Measuring the economic benefits conveyed by predators is difficult—often, effects are indirect and operate through complex ecological changes. As a result, debates about the expansion of predators have pit salient costs against more speculative estimates of benefits that might be dismissed as unreliable or ideologically motivated. We quantify the indirect benefits of wolves (Canis lupus) to human lives and property through reductions in deer-vehicle collisions. Moreover, we decompose the effect into two components: changes in prey behavior versus prey abundance. This decomposition is important when effective policy depends on whether hunters can replicate the effects of predators. In the case of wolves, we conclude that human deer hunters cannot.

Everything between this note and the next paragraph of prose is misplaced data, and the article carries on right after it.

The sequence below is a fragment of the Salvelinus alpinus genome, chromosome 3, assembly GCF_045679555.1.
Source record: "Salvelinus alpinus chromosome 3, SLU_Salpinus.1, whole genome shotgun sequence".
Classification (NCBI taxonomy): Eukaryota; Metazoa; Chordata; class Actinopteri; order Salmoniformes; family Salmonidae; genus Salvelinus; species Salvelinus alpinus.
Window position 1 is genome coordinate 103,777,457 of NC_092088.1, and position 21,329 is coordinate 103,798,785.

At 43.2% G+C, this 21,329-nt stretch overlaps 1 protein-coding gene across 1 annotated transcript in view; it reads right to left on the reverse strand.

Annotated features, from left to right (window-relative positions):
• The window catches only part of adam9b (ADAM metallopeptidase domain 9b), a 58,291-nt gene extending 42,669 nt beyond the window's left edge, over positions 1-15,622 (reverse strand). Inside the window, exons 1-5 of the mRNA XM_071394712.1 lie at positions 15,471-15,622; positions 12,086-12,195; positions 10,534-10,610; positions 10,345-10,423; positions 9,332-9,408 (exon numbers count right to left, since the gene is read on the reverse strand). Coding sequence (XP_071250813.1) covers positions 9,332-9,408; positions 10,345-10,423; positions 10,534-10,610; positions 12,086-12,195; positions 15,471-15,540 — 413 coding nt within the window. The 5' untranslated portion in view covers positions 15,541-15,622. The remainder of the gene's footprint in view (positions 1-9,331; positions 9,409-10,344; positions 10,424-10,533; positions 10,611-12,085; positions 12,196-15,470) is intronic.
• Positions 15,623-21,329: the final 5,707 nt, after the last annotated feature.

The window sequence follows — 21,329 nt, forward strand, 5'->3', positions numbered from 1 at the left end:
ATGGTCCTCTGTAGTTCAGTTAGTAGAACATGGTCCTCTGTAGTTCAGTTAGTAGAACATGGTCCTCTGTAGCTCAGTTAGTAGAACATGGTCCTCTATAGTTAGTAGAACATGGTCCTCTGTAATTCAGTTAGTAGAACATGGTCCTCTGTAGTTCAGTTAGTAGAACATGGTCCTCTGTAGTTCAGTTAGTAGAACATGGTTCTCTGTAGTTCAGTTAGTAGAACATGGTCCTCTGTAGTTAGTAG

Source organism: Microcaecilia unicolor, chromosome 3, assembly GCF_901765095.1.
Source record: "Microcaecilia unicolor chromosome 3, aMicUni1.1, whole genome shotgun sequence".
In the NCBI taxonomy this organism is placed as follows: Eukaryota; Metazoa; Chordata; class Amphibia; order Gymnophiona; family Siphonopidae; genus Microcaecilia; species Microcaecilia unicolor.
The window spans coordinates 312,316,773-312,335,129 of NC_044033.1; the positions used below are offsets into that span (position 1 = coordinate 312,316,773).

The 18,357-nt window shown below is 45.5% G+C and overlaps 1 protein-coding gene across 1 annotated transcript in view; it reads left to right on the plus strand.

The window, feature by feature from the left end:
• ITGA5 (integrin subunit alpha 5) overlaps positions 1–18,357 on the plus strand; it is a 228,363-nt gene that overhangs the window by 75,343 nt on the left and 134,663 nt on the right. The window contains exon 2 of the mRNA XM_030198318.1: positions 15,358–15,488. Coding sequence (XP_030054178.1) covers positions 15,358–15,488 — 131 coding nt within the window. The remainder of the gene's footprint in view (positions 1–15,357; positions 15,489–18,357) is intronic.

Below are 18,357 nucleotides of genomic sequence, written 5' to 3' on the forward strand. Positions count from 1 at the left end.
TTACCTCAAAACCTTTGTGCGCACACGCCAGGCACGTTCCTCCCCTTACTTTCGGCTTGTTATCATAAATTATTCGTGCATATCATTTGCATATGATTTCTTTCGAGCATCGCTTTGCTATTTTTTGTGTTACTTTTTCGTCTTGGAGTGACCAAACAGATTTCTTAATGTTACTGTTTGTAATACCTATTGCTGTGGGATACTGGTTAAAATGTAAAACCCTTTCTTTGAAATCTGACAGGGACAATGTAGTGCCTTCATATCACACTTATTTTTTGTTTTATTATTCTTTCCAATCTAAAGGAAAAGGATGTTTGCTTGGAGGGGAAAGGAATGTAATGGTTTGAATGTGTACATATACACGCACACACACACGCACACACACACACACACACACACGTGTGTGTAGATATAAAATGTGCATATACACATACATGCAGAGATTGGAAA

Analysis and Commentary

Indigenous Self-Governance and Development on American Indian Reservations

by Dustin Frye, Dominic Parkervia American Economic Association
Saturday, May 1, 2021

The UN Declaration on the Rights of Indigenous People promotes self-governance as a matter of justice rather than economics. How will self-governance affect the incomes of indigenous people? To gain insight, we compare long-run income growth on American Indian reservations with and without federal oversight through the 1934 Indian Reorganization Act. Reservations with more autonomy had 12–15 percent higher income per capita in 2016, even conditional on 1930s income. However, these more autonomous reservations also experienced wider income variance with more downside risk. The findings are consistent with theory emphasizing the development trade-offs between local and centralized governance.